I just love the new language of business and how it transforms less appealing terms into glamorous ones. Thus, overspending has become “cash consuming”, generating profits transformed into “maximizing shareholder value” (regardless of whether the owners themselves are the majority shareholders via indecipherable webs), and this villain at the The old – indebtedness – has appeared in a shiny new avatar named variously as ‘indebted’, ‘over-indebted’ or even ‘deeply over-indebted’ depending on the extent of borrowing.
Here I would like to let you in on a little secret. Coming from a bourgeois background, I too wanted to be rich. Not uber rich of some world ranking, of course, but rich enough to flaunt. And what I could bring to the table as my take home pay (can be read as my net worth) was too meager. So, I thought about borrowing (oops, leverage) but strangely none of the banks seemed inclined to give me credit. What a contrast between an individual and large companies! Perhaps the banks must have thought it pointless to back a performing and productive type when there was negligible scope to add to their hard-earned lists of “non-performing assets (NPAs)”. Incidentally, the term NPA is another mystery, why call something an asset when its non-execution made it a liability? And maybe that’s where the catch lies: can someone who can’t see the different shades of gray have the skills to take advantage in the first place?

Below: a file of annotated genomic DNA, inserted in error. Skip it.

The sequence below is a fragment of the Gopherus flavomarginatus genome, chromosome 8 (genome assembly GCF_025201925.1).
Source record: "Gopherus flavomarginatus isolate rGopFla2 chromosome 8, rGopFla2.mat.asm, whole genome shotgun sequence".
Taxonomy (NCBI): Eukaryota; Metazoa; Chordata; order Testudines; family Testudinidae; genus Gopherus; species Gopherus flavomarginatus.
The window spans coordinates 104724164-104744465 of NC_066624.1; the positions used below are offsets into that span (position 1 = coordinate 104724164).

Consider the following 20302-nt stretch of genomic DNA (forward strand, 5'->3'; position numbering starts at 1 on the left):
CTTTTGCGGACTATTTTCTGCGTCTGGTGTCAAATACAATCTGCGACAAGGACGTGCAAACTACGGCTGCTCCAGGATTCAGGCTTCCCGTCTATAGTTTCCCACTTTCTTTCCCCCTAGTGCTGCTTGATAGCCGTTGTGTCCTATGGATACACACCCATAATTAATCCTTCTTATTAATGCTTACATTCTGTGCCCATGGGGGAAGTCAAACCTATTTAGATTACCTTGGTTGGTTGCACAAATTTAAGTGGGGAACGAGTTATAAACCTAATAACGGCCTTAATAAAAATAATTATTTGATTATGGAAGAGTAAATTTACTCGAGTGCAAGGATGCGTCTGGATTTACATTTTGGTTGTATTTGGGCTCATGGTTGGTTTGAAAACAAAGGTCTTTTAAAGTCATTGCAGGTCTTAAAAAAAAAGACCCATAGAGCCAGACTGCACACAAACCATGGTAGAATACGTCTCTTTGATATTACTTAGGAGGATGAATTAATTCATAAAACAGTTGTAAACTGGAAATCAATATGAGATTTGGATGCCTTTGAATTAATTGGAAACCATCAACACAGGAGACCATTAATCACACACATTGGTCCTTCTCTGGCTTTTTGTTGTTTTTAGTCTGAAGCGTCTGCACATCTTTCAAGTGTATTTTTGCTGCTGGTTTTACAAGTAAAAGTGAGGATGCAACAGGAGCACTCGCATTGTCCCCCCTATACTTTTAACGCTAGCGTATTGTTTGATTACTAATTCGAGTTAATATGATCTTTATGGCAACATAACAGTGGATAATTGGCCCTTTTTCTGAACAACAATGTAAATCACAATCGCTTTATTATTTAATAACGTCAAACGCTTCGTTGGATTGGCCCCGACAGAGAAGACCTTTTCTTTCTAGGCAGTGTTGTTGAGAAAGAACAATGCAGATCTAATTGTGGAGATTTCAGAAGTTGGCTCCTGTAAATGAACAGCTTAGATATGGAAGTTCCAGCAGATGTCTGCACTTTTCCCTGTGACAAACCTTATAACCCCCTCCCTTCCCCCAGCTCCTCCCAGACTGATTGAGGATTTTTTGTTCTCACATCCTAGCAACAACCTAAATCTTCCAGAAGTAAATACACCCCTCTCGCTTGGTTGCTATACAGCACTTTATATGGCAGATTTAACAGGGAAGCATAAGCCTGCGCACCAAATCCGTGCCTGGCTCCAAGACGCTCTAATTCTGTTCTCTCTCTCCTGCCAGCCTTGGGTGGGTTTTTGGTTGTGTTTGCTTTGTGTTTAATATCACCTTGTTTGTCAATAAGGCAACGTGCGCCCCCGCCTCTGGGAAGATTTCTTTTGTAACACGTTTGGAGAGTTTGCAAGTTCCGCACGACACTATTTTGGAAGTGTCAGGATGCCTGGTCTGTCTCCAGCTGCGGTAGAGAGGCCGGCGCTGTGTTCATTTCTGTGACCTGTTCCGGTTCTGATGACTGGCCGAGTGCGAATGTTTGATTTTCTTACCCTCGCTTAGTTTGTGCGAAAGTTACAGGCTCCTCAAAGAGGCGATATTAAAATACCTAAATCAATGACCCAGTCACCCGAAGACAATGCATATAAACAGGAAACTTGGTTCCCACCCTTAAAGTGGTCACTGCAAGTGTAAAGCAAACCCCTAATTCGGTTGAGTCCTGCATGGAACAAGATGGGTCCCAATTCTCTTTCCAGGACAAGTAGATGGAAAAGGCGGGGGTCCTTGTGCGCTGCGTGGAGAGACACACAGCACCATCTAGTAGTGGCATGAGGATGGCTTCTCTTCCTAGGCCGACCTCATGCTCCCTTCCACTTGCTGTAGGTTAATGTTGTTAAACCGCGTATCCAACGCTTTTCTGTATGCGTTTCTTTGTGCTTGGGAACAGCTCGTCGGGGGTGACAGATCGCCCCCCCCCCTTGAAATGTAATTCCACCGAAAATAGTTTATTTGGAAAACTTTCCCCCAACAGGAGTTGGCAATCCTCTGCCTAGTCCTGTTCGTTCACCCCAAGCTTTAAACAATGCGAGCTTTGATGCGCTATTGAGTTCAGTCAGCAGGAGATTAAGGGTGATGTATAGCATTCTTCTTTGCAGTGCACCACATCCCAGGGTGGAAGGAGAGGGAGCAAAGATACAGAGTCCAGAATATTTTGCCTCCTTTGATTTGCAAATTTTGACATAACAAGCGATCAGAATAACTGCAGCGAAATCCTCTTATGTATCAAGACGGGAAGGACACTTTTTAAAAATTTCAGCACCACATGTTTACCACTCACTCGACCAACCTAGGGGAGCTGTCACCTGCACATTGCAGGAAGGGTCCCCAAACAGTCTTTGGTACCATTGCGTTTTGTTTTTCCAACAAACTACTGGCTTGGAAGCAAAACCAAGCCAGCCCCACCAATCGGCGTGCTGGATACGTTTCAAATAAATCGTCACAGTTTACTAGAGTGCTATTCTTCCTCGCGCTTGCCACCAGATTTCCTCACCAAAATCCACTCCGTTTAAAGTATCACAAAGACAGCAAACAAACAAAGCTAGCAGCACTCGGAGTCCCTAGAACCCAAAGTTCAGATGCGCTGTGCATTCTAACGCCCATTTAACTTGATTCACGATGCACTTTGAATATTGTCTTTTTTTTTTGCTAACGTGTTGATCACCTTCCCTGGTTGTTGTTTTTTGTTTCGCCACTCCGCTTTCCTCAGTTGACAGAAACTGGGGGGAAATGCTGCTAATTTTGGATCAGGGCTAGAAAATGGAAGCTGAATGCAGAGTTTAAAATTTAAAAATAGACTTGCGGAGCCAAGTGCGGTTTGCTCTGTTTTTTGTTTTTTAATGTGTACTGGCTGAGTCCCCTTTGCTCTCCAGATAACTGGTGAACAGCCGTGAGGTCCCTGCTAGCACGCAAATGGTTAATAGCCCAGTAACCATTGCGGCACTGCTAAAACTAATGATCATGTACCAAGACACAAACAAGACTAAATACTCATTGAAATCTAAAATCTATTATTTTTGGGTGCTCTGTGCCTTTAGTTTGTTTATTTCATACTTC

But I haven’t lost my heart. My monthly expenses (no, rate of consumption) consistently exceeded my income (income, simply put), making me eminently eligible for venture capital and wealth funds to jump in with pots of money. Isn’t that how unicorns are created? Or so I thought. But reality has once again underscored the difference between businesses – whether established or start-ups – and mere individuals without business propositions, disruptive or not. Forget getting rich, I singularly failed even to make that coveted list of “elite” newspaper contributors. For information, there is a class system among contributors; those in the elite class see their pieces appear in the print editions and those in the “other” category are confined to the online print edition. So here I am; neither rich nor elite. A total failure to take advantage of anything.
The opinions expressed above are those of the author.
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